The best thing about apocalyptic visions is that they’re just over the boundary-line of history. Whether in according-to-Collins apocalypses or simply in the oracles of the prophets, the Old Testament, setting the table for the New, presents promises of life without death, peace without strife, and in this week’s Old Testament text harvest without languishing. Certainly those faithful of the age before us were no fools: even without a Martin Heidegger to formulate being-in-the-face-of-death, they had the Psalmist reminding them that a man has threescore and ten years, fourscore if he have the strength, and the book of Ecclesiastes, with its hand always in the soil, reminds the wise and industrious that the fruits of wisdom and industry will outlast the body of the wise and industrious man. But there was always the sense, even in Ecclesiastes, that the true nature of existence, that wonderful bounty from which humankind has fallen, was just beyond a veil of shadow and sorrow. If life now is always in the face of death, then the larger being-towards-death is itself, in turn, always surrounded by a life-prior-to-death, whether the Bible calls it Eden or Paradise or the Kingdom of Heaven, that keeps death from its victory.
Such complexity, truthful to the end about death even as it confesses a life before and beyond and in defiant of death, allows the writers of the New Testament to articulate the wonderful confessions of Jesus as sophia theou (1 Corinthians 1:24) and soter (Luke 2:11) and, in this week’s reading, as logos, ordering word. The Greek tendency to make sophia something more ethereal and non-bodily than sophrosyne had to be a temptation, just as the urge to make Jesus a divine emperor-figure like the divine Caesars must have been strong. But the soaring hymn to the logos that was with God and that was God in John 1 always pulls towards earth with every leap to the heavens–yes, the logos who became flesh had a hand in creating all things, but that logos also had a people and stood rejected by those people. Yes, the logos makes known the very Father and Creator, but John must be in the story to make the logos known. To think about the divine, the opening hymn in John insists, is to think about YHWH, and to think about YHWH is to think about Israel, and to think about Israel is always to think about Israel in relationship with one man, born in Bethlehem, preaching around the Sea of Galilee, crucified in Jerusalem.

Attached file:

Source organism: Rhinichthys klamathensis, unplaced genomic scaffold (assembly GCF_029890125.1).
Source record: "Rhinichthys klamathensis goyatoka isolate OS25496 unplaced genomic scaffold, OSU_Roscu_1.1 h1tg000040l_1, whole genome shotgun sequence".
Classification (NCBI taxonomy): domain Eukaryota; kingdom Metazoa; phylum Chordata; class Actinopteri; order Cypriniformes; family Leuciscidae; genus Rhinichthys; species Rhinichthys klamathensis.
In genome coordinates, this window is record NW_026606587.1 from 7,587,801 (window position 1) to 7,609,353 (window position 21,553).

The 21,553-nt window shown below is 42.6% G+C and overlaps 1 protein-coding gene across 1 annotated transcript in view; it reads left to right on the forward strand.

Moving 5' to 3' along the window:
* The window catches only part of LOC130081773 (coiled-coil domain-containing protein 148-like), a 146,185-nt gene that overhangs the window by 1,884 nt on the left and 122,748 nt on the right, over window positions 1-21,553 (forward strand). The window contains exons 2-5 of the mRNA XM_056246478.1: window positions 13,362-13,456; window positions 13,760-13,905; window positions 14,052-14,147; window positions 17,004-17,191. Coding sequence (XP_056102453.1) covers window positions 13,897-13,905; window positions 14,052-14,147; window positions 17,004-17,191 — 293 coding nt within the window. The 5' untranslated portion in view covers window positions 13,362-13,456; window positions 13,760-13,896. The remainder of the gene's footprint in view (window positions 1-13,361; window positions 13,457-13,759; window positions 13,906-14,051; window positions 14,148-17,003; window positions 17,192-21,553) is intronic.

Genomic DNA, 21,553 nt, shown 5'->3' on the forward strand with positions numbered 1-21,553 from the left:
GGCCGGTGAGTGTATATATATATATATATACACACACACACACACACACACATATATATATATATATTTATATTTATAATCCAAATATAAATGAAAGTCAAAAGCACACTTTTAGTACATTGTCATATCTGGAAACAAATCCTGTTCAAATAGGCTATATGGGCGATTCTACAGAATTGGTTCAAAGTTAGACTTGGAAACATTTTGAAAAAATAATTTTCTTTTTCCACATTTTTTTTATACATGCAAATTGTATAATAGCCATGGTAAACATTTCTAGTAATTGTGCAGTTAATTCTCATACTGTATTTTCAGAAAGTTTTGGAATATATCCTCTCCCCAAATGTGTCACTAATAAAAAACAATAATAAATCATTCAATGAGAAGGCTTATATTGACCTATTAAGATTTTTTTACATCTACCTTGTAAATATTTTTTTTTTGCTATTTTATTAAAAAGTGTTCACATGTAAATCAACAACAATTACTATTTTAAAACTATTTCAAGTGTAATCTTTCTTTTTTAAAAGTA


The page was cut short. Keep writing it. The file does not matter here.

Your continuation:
It’s easy for me, as a college teacher, to start thinking about myself as some sort of emissary from Homer and Plato and Dante, an alien beamed into the world of high school dances and paychecks and students who play with their phones too much in class. Times like Christmas, when I’m around the people with whom I grew up and with whom my wife grew up, remind me that whatever transcendence I reach for, whether that of the life of letters or, on a higher plane, that of a member of the Body of the King of Kingdoms, I always reach with an arm that once struck a bass drum for the Plainfield High School marching band, and when I attempt to persuade my own students to love Dante, I do so with the spoken dialect of a man not three generations removed from a coal mine.
When the divine comes from the rich and maddening mix of history and the historical always reaches forwards past the strong bonds of death and finitude, the reality that moves between the two, tense and beautiful and infinitely challenging, cannot but be a gift from God. May the lives of the faithful always be lives of gratitude for the gift of such an existence.